Eleven Israeli athletes were massacred in a terrorist attack.
The beginnings of the modern phase of terrorism exploded into global consciousness on the morning of September 5, 1972, in the German city of Munich during the summer Olympics of 1972 that were being held there. Early in the morning of that day, six days before the games ended, eight Palestinian terrorists broke into the residences of the Israeli athletes. They were dressed in sweat suits and their guns were hidden in athletic bags so for a short time no one noticed them. Before the day was over eleven Israeli athletes, one German policeman, and five terrorists were dead. The remaining three terrorists were taken into custody.
In 1972, the summer Olympics returned to Germany for the first time since 1936 when Adolf Hitler was head of state with his extreme notions of racial purity. This attitude greatly shocked people at the 1936 event when he refused to congratulate a successful black runner from the United States because he thought that blacks, like Jews, were part of an inferior race. Everyone hoped that the Olympics in 1972 would help to remove the bad memories associated with Germany from Hitler’s time.
However, six days before the end of the games, Palestinian terrorists killed eleven athletes. The terrorists attacked around 4:00 A.M., and two athletes were killed at the beginning of the attack while nine others were taken hostage. A long day of negotiating followed immediately after. The terrorists were in a hurry to get results and kept threatening to kill the hostages if their demands—the immediate release of two hundred Palestinians from Israeli jails—were not met. German police kept stalling for time and were able to let three of the terrorists’ deadlines for results pass without risking the lives of the athletes.
Israel traditionally refuses to enter into any negotiations with terrorists and this was no exception. German authorities were in constant touch with the government of Israel throughout the day and knew that there would be no concession from the athletes’ home country. The Israeli authorities did immediately offer to fly in a group of their antiterrorist soldiers; unfortunately, the German government did not accept the offer. This was unfortunate because the German police on hand at the Olympic site were ill equipped to cope with terrorism.
Late in the day, German authorities decided to let the terrorists take the nine hostages with them to Egypt. They were taken to the airport but, in a parallel move, the German police made preparations to free the hostages by force. Gunmen were stationed on roofs at the airport and they opened fire as soon as there was some space between terrorists and hostages. The tactic did not work. The gunmen were poor marksmen, they had no night lights, the Palestinians had shot out all the lamps around the area and, to make matters worse, the police thought there were only five terrorists, not the eight that were actually present.
A free-for-all firefight broke out and went on for more than an hour. In the course of the fight, one Palestinian, knowing that he had been double-crossed, threw a grenade into one helicopter where five hostages were being held, blowing it up and killing all five. A second terrorist went into another helicopter that held the other four hostages and shot them. The final death toll was nine hostages, one policeman, and five terrorists. Three terrorists were taken into custody. The Olympic games were cancelled for a day, then resumed by the decision of the International Olympics Committee (IOC) President, a move that greatly angered many people all over the world.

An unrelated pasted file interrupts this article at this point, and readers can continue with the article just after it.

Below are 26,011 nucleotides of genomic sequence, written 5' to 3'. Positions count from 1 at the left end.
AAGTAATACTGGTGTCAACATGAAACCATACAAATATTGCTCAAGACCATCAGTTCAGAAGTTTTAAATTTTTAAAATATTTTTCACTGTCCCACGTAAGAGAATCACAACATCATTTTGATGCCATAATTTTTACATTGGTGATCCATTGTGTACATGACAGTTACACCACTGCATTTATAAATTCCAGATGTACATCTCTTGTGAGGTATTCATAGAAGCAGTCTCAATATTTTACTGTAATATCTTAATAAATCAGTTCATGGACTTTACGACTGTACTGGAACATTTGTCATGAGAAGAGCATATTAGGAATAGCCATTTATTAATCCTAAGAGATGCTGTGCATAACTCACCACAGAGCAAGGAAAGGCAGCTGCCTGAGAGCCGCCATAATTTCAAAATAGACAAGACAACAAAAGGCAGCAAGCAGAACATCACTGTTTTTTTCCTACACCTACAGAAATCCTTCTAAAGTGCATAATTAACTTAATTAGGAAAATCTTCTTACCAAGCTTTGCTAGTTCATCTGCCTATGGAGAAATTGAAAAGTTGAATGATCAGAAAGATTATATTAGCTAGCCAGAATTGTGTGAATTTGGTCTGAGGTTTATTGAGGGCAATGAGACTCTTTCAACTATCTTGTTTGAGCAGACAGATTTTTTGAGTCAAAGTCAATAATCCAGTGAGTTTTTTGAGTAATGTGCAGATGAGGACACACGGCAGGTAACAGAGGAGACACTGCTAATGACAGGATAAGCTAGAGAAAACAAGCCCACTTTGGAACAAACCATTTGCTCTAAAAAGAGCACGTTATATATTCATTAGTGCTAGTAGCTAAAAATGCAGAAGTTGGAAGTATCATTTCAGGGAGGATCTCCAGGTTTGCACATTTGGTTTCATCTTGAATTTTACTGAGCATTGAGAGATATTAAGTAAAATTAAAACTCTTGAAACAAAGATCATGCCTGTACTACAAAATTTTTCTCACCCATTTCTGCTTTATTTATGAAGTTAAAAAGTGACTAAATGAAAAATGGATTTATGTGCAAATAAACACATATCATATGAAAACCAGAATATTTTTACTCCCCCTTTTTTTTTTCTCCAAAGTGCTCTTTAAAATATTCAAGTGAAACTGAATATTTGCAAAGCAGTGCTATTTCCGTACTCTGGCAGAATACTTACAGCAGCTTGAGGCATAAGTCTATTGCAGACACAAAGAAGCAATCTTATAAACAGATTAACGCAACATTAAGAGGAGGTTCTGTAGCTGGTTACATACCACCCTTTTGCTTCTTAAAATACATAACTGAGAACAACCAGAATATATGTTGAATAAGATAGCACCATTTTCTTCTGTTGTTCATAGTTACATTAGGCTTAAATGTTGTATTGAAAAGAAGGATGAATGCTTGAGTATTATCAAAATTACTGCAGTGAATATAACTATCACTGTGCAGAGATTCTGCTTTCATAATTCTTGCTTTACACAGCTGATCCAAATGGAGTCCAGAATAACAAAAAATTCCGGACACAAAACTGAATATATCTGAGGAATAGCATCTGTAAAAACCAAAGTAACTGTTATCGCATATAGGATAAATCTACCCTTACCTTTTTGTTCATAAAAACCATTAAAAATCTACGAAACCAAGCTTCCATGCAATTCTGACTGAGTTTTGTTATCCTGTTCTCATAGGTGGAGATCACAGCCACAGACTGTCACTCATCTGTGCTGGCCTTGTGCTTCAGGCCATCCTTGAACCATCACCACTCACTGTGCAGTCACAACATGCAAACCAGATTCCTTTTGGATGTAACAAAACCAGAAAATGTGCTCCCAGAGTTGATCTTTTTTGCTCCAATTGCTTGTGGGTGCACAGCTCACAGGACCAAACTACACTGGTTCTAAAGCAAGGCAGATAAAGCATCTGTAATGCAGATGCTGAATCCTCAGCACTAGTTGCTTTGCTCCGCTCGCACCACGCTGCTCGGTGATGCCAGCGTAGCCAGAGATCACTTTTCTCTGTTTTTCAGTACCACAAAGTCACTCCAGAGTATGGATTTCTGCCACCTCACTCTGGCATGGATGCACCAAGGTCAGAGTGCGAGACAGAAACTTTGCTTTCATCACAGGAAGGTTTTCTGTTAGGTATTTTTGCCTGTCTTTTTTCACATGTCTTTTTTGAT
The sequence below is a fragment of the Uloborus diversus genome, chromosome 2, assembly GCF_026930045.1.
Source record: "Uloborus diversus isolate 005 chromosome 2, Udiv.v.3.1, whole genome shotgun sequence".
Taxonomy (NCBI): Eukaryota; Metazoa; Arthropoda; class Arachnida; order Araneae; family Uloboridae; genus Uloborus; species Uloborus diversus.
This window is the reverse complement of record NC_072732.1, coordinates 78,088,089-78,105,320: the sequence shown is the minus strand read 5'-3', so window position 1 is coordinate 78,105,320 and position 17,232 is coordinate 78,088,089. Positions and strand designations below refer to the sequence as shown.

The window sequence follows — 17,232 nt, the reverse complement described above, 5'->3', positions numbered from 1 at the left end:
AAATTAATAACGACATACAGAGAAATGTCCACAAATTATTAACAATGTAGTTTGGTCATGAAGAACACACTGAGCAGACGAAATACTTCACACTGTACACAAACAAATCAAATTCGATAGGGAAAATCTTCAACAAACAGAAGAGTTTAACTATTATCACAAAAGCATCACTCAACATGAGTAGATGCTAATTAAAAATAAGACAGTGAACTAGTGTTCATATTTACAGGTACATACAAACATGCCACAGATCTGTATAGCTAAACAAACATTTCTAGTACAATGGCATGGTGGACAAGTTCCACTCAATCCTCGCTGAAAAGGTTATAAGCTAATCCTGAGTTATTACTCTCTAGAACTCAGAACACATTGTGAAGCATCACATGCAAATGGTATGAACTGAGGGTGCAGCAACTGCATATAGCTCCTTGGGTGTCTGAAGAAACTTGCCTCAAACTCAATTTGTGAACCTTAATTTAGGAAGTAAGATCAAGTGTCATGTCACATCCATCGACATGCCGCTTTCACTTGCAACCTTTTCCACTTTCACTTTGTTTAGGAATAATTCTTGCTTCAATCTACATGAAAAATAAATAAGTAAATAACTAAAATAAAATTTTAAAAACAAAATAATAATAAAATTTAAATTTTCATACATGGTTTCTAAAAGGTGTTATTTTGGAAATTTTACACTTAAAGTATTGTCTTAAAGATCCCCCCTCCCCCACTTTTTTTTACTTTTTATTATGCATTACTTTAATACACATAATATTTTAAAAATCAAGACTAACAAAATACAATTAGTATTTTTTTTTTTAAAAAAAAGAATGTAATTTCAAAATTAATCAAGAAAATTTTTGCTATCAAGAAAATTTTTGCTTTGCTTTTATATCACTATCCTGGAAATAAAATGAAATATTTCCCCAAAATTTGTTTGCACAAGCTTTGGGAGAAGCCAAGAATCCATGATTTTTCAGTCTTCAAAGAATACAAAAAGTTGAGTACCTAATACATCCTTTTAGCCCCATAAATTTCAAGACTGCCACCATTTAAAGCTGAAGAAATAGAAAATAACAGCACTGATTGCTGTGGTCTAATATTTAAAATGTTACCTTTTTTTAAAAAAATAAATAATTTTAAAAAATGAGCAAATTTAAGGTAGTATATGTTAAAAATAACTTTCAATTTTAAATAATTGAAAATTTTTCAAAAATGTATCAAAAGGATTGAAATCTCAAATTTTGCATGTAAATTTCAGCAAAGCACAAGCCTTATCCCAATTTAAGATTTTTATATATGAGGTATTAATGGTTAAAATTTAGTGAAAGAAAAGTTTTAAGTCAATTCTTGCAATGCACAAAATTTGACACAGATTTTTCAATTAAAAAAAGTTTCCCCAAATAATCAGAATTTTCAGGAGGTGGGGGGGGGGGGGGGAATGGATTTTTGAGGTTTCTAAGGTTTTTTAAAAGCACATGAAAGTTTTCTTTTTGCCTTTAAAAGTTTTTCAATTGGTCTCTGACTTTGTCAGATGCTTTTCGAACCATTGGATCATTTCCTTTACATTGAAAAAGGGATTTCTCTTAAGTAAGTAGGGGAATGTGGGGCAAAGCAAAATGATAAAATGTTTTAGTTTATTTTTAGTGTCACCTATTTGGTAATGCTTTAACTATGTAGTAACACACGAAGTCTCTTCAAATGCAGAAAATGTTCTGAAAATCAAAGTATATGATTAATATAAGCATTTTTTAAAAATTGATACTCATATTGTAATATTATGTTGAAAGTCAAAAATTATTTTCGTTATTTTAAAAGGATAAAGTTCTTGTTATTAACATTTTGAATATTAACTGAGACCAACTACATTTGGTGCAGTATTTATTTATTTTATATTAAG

About a year later, while the three hostages were still in a German prison, some of their friends hijacked a German plane and demanded the release of the three. German authorities gave in and released the men. Israel took note and, over a period of time, hunted down and killed the three along with all but one of the others who had helped in planning the coup. Beginning with plans for the next summer Olympics in 1976, a new and much stricter approach to security began to appear.
The IOC insisted on it and such security changes have been evident in all succeeding games. The new face of terrorism, however, did not change and soon the world at large learned that terrorism constantly changes its tactics and its locations, always with the same goal of securing a surprise event that will get global attention. The Pan American flight of 1988 was one of these surprise events.
The flight left London’s Heathrow Airport on December 21, 1988, on a nonstop flight to New York. Less than hour after takeoff it exploded over Lockerbie, a small town in the south of Scotland, killing 259 passengers and crew and a further eleven people on the ground. Memories of the tragic fate of Air India 182 three years earlier were still fresh, so terrorism was the first thought on peoples’ minds. It was soon confirmed. At the time, terrorist cells from the Middle East were quite active and first suspicions focused on Iran.
Earlier in 1988 the U.S. Navy, which was patrolling the Gulf, accidentally shot down an Iranian passenger plane, killing all aboard, so many assumed that this was a revenge attack. Wreckage from flight 103 was scattered over a wide area and the first task for investigators was assembling an army of searchers to scour the area for every fragment of the plane and its contents. It was a massive task and it took a lot of time.
Within a few weeks an area of eight hundred square miles had been thoroughly searched and toward the end of that time the first significant clue came to light. Someone found a tiny piece of the bomb’s timer circuit board from a Toshiba radio-cassette player. Very few details were available to help find the places where these instruments were sold. Intensive worldwide inquiries were launched and these led to a European retailer but what followed was an even greater surprise. Most of the sales of the type of player found on Pan Am 103 had gone to government officials in Libya. The focus of the investigation suddenly switched to that country, one that was already well known for its support of terrorism.